newsFormer Richmond Cop Sues Chief, Claiming Sexual Harassment

    The city of Richmond and its police chief, Chris Magnus, have been sued by a former police officer who says the chief made sexual advances toward him and then retaliated when the overtures were rebuffed. Thomas Hauschild, 44, a former officer who spent eight years with the Richmond Police Department before being fired by the agency in December 2013, said that Magnus, who is gay and married, inappropriately touched him while the officer was assigned to work surveillance and protection detail outside the chief’s home. The lawsuit, filed recently in U.S. District Court in San Francisco, alleges the chief then retaliated against the officer by launching a biased internal affairs investigation that led to his firing.

    Medical Aid-in-Dying Bill Clears Senate Judiciary Committee

    The California Senate Judiciary Committee has approved the End of Life Option Act (SB 128). This is the second legislative victory for the bill, which would allow terminally ill Californians the option to request a prescription from their doctor to painlessly and peacefully shorten their dying process. The passage of the California bill in the Senate Judiciary Committee comes just two weeks after the Senate Health Committee approved SB 128 by a 6-2 vote. The next vote on the bill will take place before the Senate Appropriations Committee prior to consideration by the full Senate. National and state polls consistently show the vast majority of Americans across the demographic and political spectrum want full options for their medical treatment at the end of life. California voters support the medical option of aid in dying by more than a 2-1 margin (64 percent vs. 24 percent).

    Bill Gives Homeless Youth Access to High School Equivalency Exams

    Homeless youth across California would have greater access to the high school proficiency and equivalency exams under new legislation introduced by Senator Mark Leno (D-San Francisco). Senate Bill 252 would prohibit the Department of Education or testing companies from charging an exam fee to young people who are homeless – many being LGBTQ. Exam fees, which cost up to $200, can create an impossible obstacle for homeless youth who wish to further their education and enhance their job prospects. SB 252 gives disadvantaged young people a better chance to earn higher wages so they can lead productive lives as adults. SB 252 is co-sponsored by the California Coalition for Youth, Housing California and National Association for the Education of Homeless Children and Youth. It is also co-authored by a bipartisan group of lawmakers, including Assemblymembers David Chiu and Phil Ting, both of San Francisco, and Assemblymember Catharine Baker, R-San Ramon.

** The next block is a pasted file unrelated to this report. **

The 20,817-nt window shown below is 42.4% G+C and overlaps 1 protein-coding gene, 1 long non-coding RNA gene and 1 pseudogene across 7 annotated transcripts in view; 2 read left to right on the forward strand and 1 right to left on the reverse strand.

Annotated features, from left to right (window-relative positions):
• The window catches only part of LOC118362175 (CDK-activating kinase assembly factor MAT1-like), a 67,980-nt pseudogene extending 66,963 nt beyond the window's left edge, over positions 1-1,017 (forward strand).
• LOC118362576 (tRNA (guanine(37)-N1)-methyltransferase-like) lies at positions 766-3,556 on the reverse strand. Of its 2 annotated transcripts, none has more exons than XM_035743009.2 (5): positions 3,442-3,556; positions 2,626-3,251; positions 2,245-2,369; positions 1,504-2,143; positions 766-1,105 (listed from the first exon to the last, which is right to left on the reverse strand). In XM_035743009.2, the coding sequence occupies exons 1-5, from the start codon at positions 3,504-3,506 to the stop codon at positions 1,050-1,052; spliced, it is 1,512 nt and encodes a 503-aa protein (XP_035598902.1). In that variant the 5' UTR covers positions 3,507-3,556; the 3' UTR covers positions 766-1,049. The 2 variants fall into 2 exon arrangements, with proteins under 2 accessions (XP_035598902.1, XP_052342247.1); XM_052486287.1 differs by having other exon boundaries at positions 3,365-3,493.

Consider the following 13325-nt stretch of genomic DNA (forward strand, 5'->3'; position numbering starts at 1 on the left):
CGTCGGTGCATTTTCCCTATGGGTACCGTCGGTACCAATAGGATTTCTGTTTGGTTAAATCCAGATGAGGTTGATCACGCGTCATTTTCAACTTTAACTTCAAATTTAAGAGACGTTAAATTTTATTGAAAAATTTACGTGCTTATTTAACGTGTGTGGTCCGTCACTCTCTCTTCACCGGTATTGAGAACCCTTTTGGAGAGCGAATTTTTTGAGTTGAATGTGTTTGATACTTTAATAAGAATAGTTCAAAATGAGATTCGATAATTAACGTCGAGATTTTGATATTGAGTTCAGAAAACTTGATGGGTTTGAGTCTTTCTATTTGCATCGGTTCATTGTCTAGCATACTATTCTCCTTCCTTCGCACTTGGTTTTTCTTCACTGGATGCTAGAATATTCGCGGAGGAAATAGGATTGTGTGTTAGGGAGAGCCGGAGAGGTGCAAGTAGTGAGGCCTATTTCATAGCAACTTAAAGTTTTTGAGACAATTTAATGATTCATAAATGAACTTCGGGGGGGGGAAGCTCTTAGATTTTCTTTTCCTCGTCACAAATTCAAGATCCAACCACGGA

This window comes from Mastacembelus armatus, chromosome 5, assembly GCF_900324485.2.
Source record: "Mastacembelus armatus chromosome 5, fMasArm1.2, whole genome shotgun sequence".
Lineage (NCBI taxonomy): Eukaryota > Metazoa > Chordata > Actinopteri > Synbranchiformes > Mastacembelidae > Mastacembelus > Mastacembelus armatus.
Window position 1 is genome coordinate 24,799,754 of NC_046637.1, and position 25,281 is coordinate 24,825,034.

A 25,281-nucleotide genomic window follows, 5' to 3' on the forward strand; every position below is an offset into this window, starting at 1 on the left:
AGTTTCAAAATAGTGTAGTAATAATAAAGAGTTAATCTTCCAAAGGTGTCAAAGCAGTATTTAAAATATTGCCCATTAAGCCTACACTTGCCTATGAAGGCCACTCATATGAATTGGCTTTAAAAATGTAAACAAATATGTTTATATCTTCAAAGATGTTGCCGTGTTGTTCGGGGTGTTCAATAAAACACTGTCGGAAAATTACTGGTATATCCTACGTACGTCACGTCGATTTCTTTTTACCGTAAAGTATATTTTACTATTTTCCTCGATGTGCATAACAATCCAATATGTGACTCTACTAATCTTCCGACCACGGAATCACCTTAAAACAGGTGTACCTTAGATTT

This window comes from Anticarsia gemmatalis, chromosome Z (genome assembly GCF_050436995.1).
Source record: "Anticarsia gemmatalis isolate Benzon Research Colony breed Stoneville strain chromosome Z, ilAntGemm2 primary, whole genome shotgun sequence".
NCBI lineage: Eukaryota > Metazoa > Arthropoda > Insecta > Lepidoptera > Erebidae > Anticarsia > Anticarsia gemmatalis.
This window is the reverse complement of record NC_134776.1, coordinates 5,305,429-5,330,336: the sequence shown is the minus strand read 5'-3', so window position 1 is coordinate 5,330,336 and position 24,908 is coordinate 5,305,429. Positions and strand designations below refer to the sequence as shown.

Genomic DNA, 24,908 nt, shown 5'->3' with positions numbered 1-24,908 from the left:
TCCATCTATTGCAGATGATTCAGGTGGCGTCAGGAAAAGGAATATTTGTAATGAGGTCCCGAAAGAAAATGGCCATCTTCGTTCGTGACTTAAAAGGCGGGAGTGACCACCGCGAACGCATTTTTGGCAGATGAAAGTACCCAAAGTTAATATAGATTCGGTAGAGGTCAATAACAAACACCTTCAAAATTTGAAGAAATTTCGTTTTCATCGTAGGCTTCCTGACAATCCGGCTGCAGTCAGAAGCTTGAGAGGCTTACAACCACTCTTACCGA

New Poll Shows Ammiano Leading Wiener in SF State Senate Race

    A new poll conducted by David Binder Associates and paid for by the Harvey Milk LGBT Democratic Club indicates former Assemblyman Tom Ammiano is leading in popularity for the State Senate 11th District seat over Supervisor Scott Wiener, both of whom are rumored to be eying candidacy in the upcoming race. Ammiano filed a campaign account for the 2016 State Senate 11th District race, a seat now held by Mark Leno, though Ammiano has indicated he is still unsure if he is running. Wiener has gone on record as saying he’s eying the seat, and insiders say Supervisor Jane Kim is rumored to be looking to run as well.

    Tenants Together Say Yes to Rent Control